Opera? or Musical? or Musical Drama?

February 27, 2008


“Poppa, My Poppa” — first draft of accompaniment
Music by Roger Bourland
Words by Daniel Keleher

What is the difference between Opera, and Music Theater, and Musical Drama?

I don’t really have the time to truly answer this question, but let me point out one difference that I just learned this week.

In this musical drama I am currently composing with Mel Shapiro and Daniel Keleher, I am providing music that is prerecorded, and not with live musicians. If the piece ever gets legs beyond UCLA I’ll orchestrate it. Until then, I enjoy the process of writing music, knowing that it is an element in the dramatic production.

In a discussion about “how do we rehearse this piece” I reassured the team that every number has a piano-vocal score that the accompanist can use while everyone is learning their parts. I will also give everyone a copy of ME singing the various songs so they can have it as a point of reference. Mel is an old hand at all this, and I am a novice. He wrote me about the rehearsal procedure in a musical:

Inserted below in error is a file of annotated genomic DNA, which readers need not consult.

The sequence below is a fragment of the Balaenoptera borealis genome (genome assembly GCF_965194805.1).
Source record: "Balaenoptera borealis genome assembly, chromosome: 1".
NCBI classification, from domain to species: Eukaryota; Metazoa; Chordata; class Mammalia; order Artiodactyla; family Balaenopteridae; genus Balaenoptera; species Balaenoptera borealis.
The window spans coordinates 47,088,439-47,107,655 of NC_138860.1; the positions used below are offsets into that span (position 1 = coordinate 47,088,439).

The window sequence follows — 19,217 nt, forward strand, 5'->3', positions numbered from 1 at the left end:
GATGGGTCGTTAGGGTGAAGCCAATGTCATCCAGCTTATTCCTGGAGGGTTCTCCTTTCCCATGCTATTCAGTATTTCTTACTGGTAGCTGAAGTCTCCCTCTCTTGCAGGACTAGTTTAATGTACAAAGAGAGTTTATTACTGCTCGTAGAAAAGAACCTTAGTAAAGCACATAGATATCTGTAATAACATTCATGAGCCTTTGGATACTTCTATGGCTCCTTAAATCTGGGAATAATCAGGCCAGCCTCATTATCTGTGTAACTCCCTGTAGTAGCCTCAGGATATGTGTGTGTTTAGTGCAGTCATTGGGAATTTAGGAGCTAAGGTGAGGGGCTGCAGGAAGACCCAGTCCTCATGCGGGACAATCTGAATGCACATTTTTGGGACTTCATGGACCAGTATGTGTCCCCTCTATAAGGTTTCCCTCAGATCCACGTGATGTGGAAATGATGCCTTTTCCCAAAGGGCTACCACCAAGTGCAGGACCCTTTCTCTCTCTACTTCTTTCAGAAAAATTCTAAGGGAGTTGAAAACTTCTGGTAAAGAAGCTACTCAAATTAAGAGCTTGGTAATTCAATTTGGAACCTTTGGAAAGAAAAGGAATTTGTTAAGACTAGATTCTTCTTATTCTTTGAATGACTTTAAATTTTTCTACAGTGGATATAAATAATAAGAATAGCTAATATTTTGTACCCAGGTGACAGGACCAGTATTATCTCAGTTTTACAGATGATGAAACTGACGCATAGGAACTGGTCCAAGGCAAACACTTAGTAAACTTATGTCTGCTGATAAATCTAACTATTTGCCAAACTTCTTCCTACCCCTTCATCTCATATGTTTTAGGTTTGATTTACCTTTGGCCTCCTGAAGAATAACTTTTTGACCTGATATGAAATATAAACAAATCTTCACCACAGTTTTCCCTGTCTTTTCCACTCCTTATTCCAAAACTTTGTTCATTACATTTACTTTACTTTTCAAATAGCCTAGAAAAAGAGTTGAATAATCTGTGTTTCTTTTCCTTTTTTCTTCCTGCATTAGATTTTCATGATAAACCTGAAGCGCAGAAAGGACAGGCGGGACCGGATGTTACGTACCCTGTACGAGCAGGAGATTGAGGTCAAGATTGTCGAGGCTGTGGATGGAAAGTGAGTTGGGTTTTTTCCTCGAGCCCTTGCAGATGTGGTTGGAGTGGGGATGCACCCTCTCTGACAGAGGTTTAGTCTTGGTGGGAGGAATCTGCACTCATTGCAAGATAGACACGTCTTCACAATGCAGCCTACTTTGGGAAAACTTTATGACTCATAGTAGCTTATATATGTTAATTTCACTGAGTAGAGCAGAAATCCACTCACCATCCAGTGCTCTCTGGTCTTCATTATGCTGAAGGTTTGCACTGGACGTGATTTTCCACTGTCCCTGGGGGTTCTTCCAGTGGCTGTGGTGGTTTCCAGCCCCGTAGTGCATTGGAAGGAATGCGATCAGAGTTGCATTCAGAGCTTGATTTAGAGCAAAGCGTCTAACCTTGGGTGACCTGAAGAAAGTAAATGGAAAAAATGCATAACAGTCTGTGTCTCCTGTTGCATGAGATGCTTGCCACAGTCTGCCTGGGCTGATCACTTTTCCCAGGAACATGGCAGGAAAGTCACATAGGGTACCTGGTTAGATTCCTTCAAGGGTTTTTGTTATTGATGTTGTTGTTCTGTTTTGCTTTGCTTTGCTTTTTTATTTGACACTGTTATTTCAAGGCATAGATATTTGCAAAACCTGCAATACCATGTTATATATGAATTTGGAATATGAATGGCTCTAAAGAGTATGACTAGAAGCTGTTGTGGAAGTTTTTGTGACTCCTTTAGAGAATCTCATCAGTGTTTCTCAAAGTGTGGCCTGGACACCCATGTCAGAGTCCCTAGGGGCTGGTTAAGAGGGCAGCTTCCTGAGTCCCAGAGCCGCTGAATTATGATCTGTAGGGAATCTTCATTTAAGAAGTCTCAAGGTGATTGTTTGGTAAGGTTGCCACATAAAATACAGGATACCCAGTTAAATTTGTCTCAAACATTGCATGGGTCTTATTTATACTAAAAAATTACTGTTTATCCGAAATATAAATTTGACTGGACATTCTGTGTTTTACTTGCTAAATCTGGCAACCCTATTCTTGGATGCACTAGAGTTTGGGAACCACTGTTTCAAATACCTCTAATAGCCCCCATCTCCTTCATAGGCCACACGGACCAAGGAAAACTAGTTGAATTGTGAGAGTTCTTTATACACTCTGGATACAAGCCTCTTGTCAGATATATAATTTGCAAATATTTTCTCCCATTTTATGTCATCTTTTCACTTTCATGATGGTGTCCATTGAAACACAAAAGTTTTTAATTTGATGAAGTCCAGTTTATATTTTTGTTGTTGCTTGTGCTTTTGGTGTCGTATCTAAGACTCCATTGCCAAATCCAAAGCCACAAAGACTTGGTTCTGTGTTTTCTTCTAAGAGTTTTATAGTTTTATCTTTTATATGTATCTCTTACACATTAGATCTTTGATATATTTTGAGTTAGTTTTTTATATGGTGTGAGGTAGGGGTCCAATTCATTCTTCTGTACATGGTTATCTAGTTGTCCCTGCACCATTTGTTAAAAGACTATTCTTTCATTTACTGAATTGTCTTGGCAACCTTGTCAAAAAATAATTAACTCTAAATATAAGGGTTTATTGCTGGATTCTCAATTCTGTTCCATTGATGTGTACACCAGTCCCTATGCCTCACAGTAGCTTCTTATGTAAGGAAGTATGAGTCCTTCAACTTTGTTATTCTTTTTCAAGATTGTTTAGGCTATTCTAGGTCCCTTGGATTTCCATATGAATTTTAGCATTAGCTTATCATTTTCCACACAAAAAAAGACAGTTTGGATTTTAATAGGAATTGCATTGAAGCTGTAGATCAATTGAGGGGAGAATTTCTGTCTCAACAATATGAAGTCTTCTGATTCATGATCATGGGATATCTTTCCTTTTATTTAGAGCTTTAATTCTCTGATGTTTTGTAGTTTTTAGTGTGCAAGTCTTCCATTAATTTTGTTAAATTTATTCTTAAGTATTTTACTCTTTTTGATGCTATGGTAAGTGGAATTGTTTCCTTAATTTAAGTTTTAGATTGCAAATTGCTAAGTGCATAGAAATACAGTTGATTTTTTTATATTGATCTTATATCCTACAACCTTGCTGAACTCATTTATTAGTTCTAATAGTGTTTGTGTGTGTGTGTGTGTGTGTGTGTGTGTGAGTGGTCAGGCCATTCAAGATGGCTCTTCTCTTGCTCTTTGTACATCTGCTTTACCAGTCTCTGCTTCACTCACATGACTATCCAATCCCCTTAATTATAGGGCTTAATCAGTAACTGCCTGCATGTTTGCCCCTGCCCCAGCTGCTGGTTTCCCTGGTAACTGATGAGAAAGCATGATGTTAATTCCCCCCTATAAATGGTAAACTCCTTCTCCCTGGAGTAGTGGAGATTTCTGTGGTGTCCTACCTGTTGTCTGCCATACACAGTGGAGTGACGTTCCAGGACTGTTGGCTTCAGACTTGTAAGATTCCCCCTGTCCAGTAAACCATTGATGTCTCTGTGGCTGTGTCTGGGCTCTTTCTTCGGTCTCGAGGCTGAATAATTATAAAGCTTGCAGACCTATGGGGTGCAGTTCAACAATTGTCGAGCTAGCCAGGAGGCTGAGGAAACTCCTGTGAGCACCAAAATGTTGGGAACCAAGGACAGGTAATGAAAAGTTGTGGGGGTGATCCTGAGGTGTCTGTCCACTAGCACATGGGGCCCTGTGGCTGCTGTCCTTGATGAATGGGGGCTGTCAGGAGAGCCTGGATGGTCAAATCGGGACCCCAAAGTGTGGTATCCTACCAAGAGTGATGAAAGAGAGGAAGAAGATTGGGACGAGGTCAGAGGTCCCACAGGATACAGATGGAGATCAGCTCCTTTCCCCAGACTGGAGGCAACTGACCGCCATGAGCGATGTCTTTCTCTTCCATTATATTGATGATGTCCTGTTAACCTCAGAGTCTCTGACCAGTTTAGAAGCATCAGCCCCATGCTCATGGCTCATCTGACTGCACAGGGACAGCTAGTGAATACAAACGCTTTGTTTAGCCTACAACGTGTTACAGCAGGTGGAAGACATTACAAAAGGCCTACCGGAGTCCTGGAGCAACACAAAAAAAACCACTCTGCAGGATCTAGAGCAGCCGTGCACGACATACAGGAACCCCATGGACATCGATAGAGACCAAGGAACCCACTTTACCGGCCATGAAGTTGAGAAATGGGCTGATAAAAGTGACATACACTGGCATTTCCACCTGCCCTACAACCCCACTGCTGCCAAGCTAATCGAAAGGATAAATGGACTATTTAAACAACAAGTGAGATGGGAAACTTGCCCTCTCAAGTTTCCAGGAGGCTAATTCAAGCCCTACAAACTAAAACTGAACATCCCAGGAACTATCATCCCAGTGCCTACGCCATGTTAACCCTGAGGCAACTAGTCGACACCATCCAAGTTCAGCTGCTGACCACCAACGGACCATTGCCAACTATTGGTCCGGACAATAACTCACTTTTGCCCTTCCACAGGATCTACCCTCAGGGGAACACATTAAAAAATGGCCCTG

“My concern is how the music evolves in rehearsal and the back and forth collaboration between actor/director/choreographer and music.

We will stage the number, then through the emotional storyline and character evolve the tempo, use vamps or not if necessary, add “bridges” if needed for movement and dance and connect it to together as we are discovering it all in rehearsal. The score is a living thing along with the book and lyrics. Cuts, changes, colorings improvements as we work on it with the performers.

All this with the rehearsal pianist.
In other words, we are not locked in to a final recording, until we need to be.

–from an email from Mel Shapiro

So, the piano-vocal score will get edited in rehearsal and then fixed later for future playback and score editions. One of the team is encouraging me to just give over my Logic files (Logic is the program I use for composing electro-acoustic music). I am hesitant to do that because I hate to give TOO much control to someone else. But I realize that in contemporary theater, like film, certain sonic elements need to be isolated for a variety of reasons: bass lines, the melody and its doubling lines, percussive sounds, and then a stereo mix of the accompanimental element.

In opera, it’s all “in the score.” In music theater, songs go through this reality stretching to fit themselves to various situations and timing issues before the final score gets fixed.

It was writing music for films where I first learned that someone could say NO to your music. “Nice cue Roger, but it doesn’t work for the scene: rewrite it.” And I did, as have all film composers. Having a “boss” is a real challenge for many concert composers, but one that I recommend.

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